amirm

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I've been using a Pixel 2 XL + sennheiser momentum 2 with the stock 3.5mm dongle since the phone hit the market a year+ ago. Last week the 3.5mm dongle stopped working, so I ordered another copy from the Google store. To my surprise when comparing the new dongle (v2) against another copy of v1 google dongle I could hear a difference in volume and quality. After finding this thread I also ordered the apple usb 3.5mm dongle to see if I may get lucky using one of those instead, supposed to get delivered tomorrow. It's a shame that Google actually replaced v1 dongles with a lesser v2 product, it especially affects people who like using full size cans with their phone because max output becomes even more limited with v2.
Yes, it is a shame they went backward. Let us know if the Apple dongle works for you because it did not with my Samsung S8+.
 

edechamps

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I just received the Apple USB-C dongle that I ordered on the UK Apple Store.

I did a few informal measurements on it, just to make sure I didn't get a weird variant. My results generally agree with amirm's. I measured an amazing 0.5 Ω output impedance, yay!

Hey, does anyone know if there's been some sort of silent update to apple's usb c to aux adapter? I bought one when they first started getting sold in stores, and found that it was quiet as hell playing off my pixel. Eventually I lost that one so I went and got another which get to a decent volume off my pixel at ~40%. At first I thought there was a driver update of some sort, but then I found the original, and it seems like they might have silently release a new version of the dongle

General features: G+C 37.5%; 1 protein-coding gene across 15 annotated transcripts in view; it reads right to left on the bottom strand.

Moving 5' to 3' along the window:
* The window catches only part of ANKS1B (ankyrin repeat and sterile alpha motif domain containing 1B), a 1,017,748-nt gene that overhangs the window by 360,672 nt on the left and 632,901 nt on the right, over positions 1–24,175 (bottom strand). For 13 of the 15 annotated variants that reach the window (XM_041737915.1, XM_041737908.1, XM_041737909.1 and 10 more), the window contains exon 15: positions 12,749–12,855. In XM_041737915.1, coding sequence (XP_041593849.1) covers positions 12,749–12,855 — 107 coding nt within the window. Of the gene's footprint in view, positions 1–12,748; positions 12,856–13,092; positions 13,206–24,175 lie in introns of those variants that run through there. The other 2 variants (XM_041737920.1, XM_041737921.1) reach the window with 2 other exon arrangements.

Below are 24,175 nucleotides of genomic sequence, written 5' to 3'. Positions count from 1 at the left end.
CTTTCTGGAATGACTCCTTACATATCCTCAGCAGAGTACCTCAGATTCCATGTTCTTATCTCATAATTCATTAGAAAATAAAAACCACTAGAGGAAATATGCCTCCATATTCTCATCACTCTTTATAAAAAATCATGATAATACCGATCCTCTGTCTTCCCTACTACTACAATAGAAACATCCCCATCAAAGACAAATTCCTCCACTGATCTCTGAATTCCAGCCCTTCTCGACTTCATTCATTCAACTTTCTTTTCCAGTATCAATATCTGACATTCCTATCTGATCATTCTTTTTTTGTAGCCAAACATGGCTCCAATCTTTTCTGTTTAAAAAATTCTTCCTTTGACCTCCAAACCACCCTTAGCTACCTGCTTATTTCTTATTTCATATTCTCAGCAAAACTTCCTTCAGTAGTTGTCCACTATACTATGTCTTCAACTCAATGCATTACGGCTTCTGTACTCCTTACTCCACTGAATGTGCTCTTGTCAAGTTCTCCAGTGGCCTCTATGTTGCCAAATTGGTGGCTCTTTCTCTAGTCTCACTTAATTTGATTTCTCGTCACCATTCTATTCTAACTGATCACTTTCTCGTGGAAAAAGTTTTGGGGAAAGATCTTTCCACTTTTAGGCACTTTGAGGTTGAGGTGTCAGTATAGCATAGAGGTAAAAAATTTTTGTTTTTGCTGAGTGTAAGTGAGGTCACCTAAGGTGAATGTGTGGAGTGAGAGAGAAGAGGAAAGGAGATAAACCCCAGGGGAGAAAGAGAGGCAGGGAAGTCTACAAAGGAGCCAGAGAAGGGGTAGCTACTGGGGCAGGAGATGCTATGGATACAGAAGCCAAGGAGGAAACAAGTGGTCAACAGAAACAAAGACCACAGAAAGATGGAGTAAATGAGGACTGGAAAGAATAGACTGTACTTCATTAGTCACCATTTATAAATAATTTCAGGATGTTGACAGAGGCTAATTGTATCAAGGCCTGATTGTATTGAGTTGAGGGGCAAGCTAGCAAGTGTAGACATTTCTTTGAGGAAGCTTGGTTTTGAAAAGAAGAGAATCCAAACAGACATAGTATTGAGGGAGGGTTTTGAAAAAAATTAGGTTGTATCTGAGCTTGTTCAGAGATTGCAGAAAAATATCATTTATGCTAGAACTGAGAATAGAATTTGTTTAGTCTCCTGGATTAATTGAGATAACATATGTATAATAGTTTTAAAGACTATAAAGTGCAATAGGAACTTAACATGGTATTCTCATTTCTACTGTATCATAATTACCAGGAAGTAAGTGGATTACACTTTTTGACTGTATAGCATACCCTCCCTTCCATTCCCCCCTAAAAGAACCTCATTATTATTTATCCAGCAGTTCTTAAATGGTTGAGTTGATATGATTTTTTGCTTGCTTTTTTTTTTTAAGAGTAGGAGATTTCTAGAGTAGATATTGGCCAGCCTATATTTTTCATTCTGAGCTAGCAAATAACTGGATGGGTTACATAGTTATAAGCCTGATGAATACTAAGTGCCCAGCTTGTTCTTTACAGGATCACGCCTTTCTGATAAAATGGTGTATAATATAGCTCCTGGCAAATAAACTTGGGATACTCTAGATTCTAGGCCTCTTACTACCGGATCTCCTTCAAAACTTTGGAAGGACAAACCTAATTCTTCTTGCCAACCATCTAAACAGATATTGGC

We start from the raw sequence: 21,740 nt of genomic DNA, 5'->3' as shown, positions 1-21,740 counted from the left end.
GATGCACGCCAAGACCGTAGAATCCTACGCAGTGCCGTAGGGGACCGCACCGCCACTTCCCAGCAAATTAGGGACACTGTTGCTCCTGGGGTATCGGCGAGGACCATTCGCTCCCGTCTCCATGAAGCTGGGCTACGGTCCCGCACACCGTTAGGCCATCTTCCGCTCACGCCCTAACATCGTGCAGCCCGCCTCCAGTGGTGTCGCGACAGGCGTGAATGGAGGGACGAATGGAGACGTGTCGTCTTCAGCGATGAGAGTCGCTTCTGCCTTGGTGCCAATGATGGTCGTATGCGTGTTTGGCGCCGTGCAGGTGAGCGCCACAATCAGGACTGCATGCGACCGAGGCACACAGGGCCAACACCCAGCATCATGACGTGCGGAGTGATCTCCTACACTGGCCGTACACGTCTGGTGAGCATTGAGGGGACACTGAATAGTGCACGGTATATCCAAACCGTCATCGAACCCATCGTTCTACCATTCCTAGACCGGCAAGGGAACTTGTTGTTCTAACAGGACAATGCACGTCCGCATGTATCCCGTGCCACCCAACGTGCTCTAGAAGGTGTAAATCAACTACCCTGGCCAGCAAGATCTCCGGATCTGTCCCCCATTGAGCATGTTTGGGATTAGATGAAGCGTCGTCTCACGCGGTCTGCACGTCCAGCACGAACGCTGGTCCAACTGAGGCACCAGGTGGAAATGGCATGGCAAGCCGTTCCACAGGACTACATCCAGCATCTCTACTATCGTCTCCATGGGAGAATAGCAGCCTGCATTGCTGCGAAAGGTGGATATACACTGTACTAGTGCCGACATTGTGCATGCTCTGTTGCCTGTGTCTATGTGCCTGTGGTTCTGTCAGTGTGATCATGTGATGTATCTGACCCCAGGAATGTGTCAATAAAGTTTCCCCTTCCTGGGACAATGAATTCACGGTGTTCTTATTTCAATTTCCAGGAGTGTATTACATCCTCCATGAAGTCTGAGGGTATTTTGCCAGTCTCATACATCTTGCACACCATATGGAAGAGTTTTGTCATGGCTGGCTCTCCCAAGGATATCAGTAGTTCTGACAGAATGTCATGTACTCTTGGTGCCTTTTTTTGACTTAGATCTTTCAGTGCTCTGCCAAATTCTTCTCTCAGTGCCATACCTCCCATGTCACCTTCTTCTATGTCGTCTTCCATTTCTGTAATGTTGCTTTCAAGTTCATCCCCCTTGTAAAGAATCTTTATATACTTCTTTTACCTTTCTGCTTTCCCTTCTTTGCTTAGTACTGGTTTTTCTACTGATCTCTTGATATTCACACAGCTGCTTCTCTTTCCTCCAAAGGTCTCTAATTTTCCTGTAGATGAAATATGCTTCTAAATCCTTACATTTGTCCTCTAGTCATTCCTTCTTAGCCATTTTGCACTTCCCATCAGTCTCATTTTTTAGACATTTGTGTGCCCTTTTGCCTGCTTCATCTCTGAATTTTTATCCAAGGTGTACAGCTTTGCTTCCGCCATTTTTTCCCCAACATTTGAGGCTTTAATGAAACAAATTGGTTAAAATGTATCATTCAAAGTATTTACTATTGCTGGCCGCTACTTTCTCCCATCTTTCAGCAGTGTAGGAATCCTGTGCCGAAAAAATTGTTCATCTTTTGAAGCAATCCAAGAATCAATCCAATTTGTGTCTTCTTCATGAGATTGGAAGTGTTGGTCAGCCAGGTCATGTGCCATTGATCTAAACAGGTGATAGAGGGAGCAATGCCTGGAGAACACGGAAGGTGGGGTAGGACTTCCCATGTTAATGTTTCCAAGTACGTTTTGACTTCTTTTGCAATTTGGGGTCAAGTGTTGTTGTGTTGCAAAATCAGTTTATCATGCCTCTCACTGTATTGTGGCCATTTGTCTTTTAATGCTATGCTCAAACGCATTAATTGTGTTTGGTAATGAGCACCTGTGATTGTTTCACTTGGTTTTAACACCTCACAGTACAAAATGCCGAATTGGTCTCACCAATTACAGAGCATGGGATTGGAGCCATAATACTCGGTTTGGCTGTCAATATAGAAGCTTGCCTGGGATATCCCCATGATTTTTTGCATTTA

Sadly, the one I just bought (ordered 2019-02-18 on online Apple Store UK) still suffers from this gain issue with Android phones. I measured a paltry -26 dBV (0.05 Vrms) max output with my Pixel 3, which is way too low to be usable with anything other than very sensitive IEMs.

When using the dongle with Windows, it's the same output level initially, but that's because the default gain is -20 dB. In Windows you can adjust the gain, and get it up to -6 dBV (0.5 Vrms) max output, which is more reasonable. Sadly, in Android it looks like it's stuck at its default gain of -20 dB with no way to adjust it. That really sucks, that dongle would have been perfect for Android devices otherwise.

(By the way, the maximum output level I could measure when using the dongle with Windows was 0.5 Vrms, but amirm measured 1.0 Vrms. Not sure why I'm getting a different number there.)
 
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I just received the Apple USB-C dongle that I ordered on the UK Apple Store.


When using the dongle with Windows, it's the same output level initially, but that's because the default gain is -20 dB. In Windows you can adjust the gain, and get it up to -6 dBV (0.5 Vrms) max output, which is more reasonable. Sadly, in Android it looks like it's stuck at its default gain of -20 dB with no way to adjust it. That really sucks, that dongle would have been perfect for Android devices otherwise.

(By the way, the maximum output level I could measure when using the dongle with Windows was 0.5 Vrms, but amirm measured 1.0 Vrms. Not sure why I'm getting a different number there.)
If your Android phone is rooted, you could edit mixer_paths.xml file to set the digital gain. Unrooted, there isn't much we can do.
 
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I received the apple usb dongle (ordered from Apple store in the US, shipped from Los Angeles). I didn't take measurements but I can roughly say that the apple dongle at 100% volume sounds as loud as google v1 dongle at 80% (where I'd usually set it), which makes it quite usable with my sennheiser momentum 2 headphones. I'm guessing it's currently limited to 0.5v output and I'd need to root my pixel2xl to adjust the gain further. Subjectively the apple dongle also sounds better.
 

edechamps